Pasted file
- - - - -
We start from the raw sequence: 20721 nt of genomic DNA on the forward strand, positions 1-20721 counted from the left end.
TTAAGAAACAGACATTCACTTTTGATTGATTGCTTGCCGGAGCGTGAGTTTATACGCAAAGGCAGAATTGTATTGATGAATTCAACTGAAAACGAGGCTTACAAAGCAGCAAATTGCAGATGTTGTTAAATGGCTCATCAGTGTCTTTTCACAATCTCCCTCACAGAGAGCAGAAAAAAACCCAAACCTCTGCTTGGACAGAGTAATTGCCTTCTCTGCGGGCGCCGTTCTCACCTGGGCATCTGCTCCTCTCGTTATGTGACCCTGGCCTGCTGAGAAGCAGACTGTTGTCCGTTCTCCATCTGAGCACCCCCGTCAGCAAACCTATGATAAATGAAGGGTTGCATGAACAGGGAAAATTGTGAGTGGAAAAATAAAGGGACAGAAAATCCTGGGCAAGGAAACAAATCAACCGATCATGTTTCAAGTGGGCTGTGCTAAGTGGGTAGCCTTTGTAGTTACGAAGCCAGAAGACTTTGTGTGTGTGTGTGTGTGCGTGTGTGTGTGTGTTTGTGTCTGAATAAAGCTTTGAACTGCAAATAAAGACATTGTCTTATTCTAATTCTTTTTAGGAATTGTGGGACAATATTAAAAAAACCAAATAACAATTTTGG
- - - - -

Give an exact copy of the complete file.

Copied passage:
We start from the raw sequence: 20721 nt of genomic DNA on the forward strand, positions 1-20721 counted from the left end.
TTAAGAAACAGACATTCACTTTTGATTGATTGCTTGCCGGAGCGTGAGTTTATACGCAAAGGCAGAATTGTATTGATGAATTCAACTGAAAACGAGGCTTACAAAGCAGCAAATTGCAGATGTTGTTAAATGGCTCATCAGTGTCTTTTCACAATCTCCCTCACAGAGAGCAGAAAAAAACCCAAACCTCTGCTTGGACAGAGTAATTGCCTTCTCTGCGGGCGCCGTTCTCACCTGGGCATCTGCTCCTCTCGTTATGTGACCCTGGCCTGCTGAGAAGCAGACTGTTGTCCGTTCTCCATCTGAGCACCCCCGTCAGCAAACCTATGATAAATGAAGGGTTGCATGAACAGGGAAAATTGTGAGTGGAAAAATAAAGGGACAGAAAATCCTGGGCAAGGAAACAAATCAACCGATCATGTTTCAAGTGGGCTGTGCTAAGTGGGTAGCCTTTGTAGTTACGAAGCCAGAAGACTTTGTGTGTGTGTGTGTGTGCGTGTGTGTGTGTGTTTGTGTCTGAATAAAGCTTTGAACTGCAAATAAAGACATTGTCTTATTCTAATTCTTTTTAGGAATTGTGGGACAATATTAAAAAAACCAAATAACAATTTTGG